Two years ago, the Hamlin native finally went on record with what really happened that day. He had wrapped up a great weekend visit with his family and was flying out of Charleston Airport (now Yeager Airport) to Dayton, Ohio. As he approached the Kanawha River he marveled at the gleaming Gold Dome of the West Virginia Capitol building. "Incidentally, I still say that is the most beautiful Capitol building in the world," said Yeager. The idea to fly under the bridge was a spur of the moment thing. ""I looked up and saw the bridge and within a second I knew I had clearance, You fly so damn many dangerous maneuvers (as a pilot), it just didn't seem like anything."
But it's had people talking for years... from proud, native West Virginians trying to find someone who will believe them, to crusty Air Force officials who couldn't believe their ears when the reports came flying in. "The Air Force probably didn't even know what was I was doing," laughed the humble American hero.
"It was a little hard finding a working F-80 to reenact that maneuver, but I found her," said the ever enthusiastic Chuck Yeager. "I fly my own little orange-tail plane around Charleston from time to time, but I wanted to take the same jet down river again. A hobbiest in Ravenswood had her in his private hanger and he's had her in flying condition for a decade now. He took really good care of her, and had her painted up to look like the "Orange Beast" I flew when I broke the sound barrier." Yeager shoot his head and laughed. It was a great laugh. "I'm hoping the bright orange color will help SOMEBODY snap a photo of my trip, this time. I don't think I'll make this trip, again!"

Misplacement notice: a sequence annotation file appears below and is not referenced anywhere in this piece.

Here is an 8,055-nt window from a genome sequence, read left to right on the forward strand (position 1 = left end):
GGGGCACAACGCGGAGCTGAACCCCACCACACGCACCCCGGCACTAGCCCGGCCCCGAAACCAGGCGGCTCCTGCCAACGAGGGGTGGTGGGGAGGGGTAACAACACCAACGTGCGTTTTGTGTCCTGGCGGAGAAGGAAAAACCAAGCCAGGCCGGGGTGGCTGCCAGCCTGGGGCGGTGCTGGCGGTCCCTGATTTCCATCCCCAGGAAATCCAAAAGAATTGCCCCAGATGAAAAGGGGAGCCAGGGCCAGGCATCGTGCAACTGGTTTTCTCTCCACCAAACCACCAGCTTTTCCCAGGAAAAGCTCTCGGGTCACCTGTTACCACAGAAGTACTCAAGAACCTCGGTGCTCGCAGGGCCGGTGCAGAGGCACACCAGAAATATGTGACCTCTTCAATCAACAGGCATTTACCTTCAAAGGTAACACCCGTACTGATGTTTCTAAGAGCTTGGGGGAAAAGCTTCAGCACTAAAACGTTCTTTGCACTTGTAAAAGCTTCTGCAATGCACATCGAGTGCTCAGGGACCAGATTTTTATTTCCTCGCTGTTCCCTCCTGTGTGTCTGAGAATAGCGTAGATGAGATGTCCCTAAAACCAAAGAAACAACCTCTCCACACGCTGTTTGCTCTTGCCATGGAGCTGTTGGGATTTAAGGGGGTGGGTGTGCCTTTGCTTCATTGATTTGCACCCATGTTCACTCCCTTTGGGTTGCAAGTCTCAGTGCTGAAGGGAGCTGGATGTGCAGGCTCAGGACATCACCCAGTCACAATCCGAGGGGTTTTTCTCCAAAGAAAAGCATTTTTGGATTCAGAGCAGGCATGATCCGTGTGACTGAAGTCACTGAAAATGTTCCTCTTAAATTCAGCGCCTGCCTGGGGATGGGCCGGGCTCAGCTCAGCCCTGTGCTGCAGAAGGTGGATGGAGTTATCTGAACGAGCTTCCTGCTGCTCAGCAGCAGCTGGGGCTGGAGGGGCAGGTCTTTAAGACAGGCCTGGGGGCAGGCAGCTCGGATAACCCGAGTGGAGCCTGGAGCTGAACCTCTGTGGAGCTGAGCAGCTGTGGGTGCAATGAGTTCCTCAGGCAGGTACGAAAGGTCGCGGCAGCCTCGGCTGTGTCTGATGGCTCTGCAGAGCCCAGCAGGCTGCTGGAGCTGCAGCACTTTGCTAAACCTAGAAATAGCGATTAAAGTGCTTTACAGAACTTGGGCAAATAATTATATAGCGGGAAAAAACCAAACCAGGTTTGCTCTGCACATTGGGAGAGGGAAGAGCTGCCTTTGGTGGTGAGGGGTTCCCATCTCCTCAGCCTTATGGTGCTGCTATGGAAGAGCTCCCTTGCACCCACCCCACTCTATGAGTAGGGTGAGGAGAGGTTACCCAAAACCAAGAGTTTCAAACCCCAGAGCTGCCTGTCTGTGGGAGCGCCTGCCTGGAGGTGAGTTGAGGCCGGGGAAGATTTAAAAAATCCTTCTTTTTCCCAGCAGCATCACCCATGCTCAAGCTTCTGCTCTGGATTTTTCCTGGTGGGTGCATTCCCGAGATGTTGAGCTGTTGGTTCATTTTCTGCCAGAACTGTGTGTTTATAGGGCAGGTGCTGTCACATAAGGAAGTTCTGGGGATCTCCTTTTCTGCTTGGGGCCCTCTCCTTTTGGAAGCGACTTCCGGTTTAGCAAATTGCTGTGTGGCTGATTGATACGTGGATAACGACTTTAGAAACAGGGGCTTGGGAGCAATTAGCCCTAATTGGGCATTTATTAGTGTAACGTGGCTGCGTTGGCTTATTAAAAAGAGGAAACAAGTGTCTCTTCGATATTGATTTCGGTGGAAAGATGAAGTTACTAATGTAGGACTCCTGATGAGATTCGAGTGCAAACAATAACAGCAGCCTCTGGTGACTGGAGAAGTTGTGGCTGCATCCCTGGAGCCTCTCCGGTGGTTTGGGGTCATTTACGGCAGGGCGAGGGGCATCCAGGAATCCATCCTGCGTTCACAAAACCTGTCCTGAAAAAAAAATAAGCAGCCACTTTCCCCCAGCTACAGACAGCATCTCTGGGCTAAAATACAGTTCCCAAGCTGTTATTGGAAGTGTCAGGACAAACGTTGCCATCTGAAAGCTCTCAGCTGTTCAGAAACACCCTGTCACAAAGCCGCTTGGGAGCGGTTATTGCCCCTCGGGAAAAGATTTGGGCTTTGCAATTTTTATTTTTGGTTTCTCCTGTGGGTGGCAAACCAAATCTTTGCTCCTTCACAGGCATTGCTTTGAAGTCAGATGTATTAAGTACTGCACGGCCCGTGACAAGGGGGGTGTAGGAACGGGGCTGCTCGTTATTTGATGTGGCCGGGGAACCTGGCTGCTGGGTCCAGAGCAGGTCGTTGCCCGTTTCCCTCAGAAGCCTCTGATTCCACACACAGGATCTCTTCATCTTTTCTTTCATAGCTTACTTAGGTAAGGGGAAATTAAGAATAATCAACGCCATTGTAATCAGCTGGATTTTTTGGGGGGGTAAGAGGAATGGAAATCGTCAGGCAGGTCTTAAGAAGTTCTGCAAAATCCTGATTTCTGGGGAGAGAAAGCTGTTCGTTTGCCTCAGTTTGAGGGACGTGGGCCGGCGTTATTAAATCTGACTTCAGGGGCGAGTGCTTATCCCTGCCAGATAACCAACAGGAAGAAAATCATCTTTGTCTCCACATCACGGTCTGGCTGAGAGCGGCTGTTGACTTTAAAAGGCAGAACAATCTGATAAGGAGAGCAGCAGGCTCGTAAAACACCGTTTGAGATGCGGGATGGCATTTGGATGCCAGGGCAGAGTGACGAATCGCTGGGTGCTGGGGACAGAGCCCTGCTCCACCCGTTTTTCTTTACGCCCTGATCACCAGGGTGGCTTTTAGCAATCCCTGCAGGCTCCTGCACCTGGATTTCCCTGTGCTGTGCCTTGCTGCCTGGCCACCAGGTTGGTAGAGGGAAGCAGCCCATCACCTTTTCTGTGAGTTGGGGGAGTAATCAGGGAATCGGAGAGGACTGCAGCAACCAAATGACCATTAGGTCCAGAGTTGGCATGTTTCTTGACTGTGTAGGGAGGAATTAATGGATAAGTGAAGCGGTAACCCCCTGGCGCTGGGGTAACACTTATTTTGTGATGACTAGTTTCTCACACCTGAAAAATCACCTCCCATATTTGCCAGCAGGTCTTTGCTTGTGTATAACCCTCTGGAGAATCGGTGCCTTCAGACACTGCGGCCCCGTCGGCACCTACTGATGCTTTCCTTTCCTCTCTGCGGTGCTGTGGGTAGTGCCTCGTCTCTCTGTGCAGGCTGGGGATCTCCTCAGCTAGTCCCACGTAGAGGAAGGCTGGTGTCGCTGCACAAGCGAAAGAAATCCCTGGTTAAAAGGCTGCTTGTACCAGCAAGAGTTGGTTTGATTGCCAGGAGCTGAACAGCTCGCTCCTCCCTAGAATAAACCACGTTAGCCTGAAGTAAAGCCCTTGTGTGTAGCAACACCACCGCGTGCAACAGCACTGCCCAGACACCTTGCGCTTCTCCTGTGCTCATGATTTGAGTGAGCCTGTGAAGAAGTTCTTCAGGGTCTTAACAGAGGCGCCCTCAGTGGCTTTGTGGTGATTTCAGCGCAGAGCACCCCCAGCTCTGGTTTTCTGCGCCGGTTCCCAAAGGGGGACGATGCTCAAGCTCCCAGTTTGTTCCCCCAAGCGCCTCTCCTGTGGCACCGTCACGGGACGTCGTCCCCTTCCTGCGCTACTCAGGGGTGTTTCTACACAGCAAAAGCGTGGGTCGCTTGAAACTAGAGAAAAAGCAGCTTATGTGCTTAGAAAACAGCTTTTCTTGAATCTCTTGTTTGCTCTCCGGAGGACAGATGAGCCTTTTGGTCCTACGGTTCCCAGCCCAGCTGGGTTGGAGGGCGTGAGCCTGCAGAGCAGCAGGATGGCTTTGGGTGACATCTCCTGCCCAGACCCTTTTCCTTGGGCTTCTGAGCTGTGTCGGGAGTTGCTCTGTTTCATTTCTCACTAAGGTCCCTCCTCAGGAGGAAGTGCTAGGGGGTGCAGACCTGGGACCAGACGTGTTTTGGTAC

Some sixty-four (64) years later, not one photo has surfaced of that epic flight. This time around, onlookers will have plenty of chances to capture the moment. Yeager will be flying under not one, not two, but three Charleston bridges. The flight plan filed with Yeager Airport and the FAA take the orange F-80 down the Kanawha River starting at the tip of Blaine Island and immediately under the Patrick Street Bridge. The next bridge he will fly under is the Fort Hill / I64 Bridge. Finally, the original bridge from the historic fly-by, the Southside Bridge near the Amtrak Station.
The Coast Guard will be directing and monitoring all boat traffic around the bridges to be sure all barges and pleasure boats are a safe distance away. Police are cautioning car traffic to keep moving and to not toss objects from the bridge.
After all these years, he still has the twinkle in his eye that wouldn't look out of place in another famous flyer, Peter Pan.
Stay young and bold forever, Chuck!
- Chuck Yeager sets legendary bridge tale straight - Charleston Daily Mail
- Did Yeager really fly under W.Va. bridge? - Air Force Times
- Chuck Yeager: Setting the record straight on buzzing Charleston - WV Gazette
- Chuck Yeager still flying high - UT San Diego